Hi - new user, very happy to have broadband and wireless internet at last. Following question is addressed in a number of previous posts, but I'm still not clear on what can and should be done.
Reading here and elsewhere, it seems that the supplied WEP key can easily be derived from the SSID. (I tried and on-line program, and it delivered the correct 64-bit key from my modem's SSID.) So I'd like to pick a new PW. A few questions:
- Can I use any string of any length? A post here says the longer the better - but doesn't the system only recognize a certain ASCI password length?
- Do I just enter this new key into the router and each portable device, or do I have toget it accepted by Vz home or some other system component?
- Is there any risk of botching things past recovery if I just change that one line in the settings?
I've read a few articles on wireless security, and am having trouble understanding the differences. Is WEP the best option for a normal home user, or are others better? Not asking anyone here to write an essay; pointers to layman-friendly reviews or other web pages would be much appreciated.
Thanks in advance for help from more experienced users.
1). The WEP password on the Actiontec is limited to 64 bits or 128 bits (your choice), That can either be a character string (that strangely enough is less than 8 characters, 5 characters for 64 bit, 13 for 128 bit IIRC), or 16/32 hexadecimal 'digits'. Generally longer passwords are better than shorter ones because shorter ones are easier to guess. Actual words are easier to remember than a string of 16/32 hex digits.
2). WEP is probably more than adequate for home networks. You aren't transferring billions of dollars, and the traffic on the network isn't vast. The main issue with WEP is that given enough wireless traffic, it is possible to extract the WEP key. This is not something that the casual user would do. The general idea of WEP on a home network is to keep the neighbors from using your network, or seeing the data. WPA is more secure because it isn't a fixed key. It is a lot more work to break the WPA encryption than the WEP encryption.
In general, anyone with sufficient resources to easily break the WEP key, probably also has sufficient resources to break into a WPA network as well. Neither is going to keep the KGB or the NSA from reading your wireless traffic. Either will keep out the casual snooper or freeloading neighbor.
Yes you can change just the WEP key, but as long as you are there, there is no reason not to change the SSID. You can improve the security however by not having your network broadcast the SSID.
The only thing you can mess up by playing with the WEP key and the SSID is the wireless network. Since you set it up from a wired connection, you cannot lock yourself out of the router by playing with the wireless setting.
You just enter the Key into the router, and usually into the wireless devices the first time you connect. Windows generally remembers the network key, at least for a while. You don't need permission from Verizon or anyone else, nor do you need an expert to do it.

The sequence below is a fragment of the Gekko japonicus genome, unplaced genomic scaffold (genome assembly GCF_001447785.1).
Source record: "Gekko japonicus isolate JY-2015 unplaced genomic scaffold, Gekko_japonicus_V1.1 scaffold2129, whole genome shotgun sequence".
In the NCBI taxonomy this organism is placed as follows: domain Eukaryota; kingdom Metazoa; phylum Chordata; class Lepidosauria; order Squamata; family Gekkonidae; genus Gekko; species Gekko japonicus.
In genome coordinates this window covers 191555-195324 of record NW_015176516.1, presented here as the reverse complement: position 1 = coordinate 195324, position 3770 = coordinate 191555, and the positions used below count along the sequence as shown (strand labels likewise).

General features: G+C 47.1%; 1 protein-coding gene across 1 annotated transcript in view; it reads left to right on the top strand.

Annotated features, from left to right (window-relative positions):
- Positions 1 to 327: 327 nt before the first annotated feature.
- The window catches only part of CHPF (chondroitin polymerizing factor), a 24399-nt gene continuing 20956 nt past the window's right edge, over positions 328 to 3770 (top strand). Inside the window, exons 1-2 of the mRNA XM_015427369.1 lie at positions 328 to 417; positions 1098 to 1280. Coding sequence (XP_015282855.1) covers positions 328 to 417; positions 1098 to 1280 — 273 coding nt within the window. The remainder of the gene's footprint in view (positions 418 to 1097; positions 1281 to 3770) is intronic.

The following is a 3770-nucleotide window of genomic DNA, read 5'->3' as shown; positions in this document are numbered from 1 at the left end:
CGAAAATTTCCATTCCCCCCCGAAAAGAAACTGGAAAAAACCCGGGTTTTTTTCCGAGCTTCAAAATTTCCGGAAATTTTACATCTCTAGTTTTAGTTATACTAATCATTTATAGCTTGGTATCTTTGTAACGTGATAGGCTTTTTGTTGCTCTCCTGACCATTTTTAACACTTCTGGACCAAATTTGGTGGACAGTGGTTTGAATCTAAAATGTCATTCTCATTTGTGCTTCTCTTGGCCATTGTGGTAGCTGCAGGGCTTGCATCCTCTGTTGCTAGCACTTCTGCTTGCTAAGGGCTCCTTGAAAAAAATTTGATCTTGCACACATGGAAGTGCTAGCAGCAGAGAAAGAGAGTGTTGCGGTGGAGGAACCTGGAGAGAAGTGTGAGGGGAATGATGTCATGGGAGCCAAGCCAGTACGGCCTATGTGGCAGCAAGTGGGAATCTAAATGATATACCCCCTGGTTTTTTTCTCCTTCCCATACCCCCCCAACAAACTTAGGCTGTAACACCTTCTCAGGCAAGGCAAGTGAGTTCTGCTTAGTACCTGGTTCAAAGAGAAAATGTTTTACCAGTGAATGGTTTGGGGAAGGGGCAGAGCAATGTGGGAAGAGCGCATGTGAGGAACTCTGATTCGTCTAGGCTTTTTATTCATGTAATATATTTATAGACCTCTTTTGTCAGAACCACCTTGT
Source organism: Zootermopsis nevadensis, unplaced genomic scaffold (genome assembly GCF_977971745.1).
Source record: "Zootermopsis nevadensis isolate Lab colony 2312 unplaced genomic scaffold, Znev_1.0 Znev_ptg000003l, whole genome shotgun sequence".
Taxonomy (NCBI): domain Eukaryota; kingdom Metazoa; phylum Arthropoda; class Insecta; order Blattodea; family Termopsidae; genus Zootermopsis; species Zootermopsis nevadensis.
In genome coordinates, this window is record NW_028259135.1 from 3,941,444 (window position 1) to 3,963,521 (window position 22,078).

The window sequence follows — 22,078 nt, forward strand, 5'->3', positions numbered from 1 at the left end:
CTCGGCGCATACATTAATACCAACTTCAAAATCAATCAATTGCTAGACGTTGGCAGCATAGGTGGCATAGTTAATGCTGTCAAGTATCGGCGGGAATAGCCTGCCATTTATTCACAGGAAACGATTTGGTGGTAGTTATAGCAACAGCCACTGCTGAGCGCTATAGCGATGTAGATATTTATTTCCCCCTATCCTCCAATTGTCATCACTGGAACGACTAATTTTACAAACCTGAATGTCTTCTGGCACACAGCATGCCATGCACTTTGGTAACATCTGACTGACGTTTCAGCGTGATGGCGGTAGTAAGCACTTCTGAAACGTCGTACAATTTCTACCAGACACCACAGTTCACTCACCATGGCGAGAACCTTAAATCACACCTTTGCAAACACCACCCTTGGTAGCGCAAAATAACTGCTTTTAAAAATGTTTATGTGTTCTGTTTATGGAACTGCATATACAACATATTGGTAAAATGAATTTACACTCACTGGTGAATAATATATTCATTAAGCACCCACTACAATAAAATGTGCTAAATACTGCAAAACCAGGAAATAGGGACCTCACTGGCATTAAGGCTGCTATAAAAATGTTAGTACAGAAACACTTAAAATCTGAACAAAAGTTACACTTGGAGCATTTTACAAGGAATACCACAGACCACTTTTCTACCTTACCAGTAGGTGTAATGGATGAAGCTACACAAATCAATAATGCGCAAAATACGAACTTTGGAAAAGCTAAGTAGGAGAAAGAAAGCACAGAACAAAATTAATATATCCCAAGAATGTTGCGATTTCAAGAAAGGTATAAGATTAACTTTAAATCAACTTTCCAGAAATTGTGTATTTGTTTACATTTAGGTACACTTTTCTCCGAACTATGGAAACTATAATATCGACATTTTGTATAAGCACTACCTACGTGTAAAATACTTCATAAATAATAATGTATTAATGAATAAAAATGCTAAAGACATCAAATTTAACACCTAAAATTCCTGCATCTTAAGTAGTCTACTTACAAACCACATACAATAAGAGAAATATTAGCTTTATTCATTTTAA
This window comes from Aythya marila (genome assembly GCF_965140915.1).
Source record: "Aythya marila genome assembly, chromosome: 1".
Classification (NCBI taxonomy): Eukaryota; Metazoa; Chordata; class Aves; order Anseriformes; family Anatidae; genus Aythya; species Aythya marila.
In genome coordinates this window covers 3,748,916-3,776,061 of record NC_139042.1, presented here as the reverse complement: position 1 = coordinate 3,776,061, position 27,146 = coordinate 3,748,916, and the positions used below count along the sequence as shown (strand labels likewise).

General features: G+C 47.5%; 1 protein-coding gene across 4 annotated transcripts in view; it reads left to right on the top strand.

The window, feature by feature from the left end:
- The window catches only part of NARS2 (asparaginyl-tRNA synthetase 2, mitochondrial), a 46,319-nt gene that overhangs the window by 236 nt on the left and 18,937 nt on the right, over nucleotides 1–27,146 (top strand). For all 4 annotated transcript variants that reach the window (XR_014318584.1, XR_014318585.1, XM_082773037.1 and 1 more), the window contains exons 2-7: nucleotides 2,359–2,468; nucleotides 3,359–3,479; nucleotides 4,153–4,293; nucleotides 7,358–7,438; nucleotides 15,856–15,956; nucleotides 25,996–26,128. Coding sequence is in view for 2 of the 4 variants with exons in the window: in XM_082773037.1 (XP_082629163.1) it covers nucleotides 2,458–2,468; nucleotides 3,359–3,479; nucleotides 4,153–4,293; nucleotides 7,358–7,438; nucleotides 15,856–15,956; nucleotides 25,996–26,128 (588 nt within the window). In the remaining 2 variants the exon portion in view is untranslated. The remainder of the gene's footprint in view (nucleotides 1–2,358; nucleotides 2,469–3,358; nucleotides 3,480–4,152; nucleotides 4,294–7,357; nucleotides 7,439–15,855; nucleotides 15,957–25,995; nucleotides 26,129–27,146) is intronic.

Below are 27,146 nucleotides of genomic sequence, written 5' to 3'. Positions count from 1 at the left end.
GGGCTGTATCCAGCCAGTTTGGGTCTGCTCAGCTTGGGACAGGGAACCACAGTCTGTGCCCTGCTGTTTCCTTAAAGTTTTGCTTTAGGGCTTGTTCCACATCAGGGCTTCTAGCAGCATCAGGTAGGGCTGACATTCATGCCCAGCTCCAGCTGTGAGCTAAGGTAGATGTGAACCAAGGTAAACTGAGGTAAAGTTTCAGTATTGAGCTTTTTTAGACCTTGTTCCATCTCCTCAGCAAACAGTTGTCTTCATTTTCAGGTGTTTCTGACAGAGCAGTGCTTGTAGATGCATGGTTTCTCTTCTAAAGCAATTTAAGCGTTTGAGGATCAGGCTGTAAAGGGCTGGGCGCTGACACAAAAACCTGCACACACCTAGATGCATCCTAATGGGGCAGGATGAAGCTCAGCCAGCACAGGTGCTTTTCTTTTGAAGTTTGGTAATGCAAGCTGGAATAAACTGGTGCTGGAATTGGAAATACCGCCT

Worst case if you really screw things up, there is the reset button, and that takes the router back the configuration it was in when you opened the box.
hope that is helpful
Thanks, mattheww50, for a detailed and clear reply. I'll try it tonight. I'm not sure I understand the PW length point - does anything longer than 5 or 8 characters get truncated, or does it still somehow add to un-crackability?
You're quite right abouyt the required security level. I rarely handle billions of dollars at home (or anywhere else), and the NSA is welcome to anything it finds here. I don't even mind access "theft" as long as it doesn't slow me down too much. It's the drive-by file access or trojan installation that scares me. I've mostly left wireless turned off, but would like to use it more.
Thanks for the info on the reset function. For some reason, this wasn't mentioned at installation, and it's good to know. Panic buttons are always appreciated...
When you set up the network, you get to decide if you want 64 bit or 128 bit encryption.
That decision in turn determines whether the password is 5 or 13 characters.
(Any characters you don't fill in, will be set to Blanks). The setup software won't let you enter any more characters for the encryption key than the key can support. So not only wouldn't more characters not increase the security, it won't let you enter them anyway.
The reality is in the 64 bit key you only get to pick 40 of the bits, and in the 128 bit key you only get to pick 104 bits. These limits are actually determined by US export control laws which treats encryption equipment as weapons of war.
The remaining 24 bits of the key are known to the manufacturer, and the US Government. For export purposes that reduces the encryption to 40 bits, which is the maximum permitted for unrestricted export use.
I suppose the answer is sort of. It is a practical issue rather than a technical one however.
ASCII is an 8 bit code, however the standard character set for most users, and what you can enter from most keyboards is considerably less than all 256 possible combinations.
IT is possible to use characters that are not on the keyboard if you know how to enter them. How such characters display is often not uniform from computer to computer. For example in this area, the Macintosh is different than the PC, so one of these 'odd ball' characters on a PC may in fact be an entirely different 'odd ball' character on a Mac.
This obviously complicates connecting devices to a WEP encrypted network. In addition some characters appear differently on different language keyboards and are encoded differently. So it is safest to stick to the standard A-Z, 0-9, and common punctuation. $,# | etc can lead to grief. If you want an 'off the wall' key, don't use ASCII, use Hexadecimal. You can enter anything you want in Hex.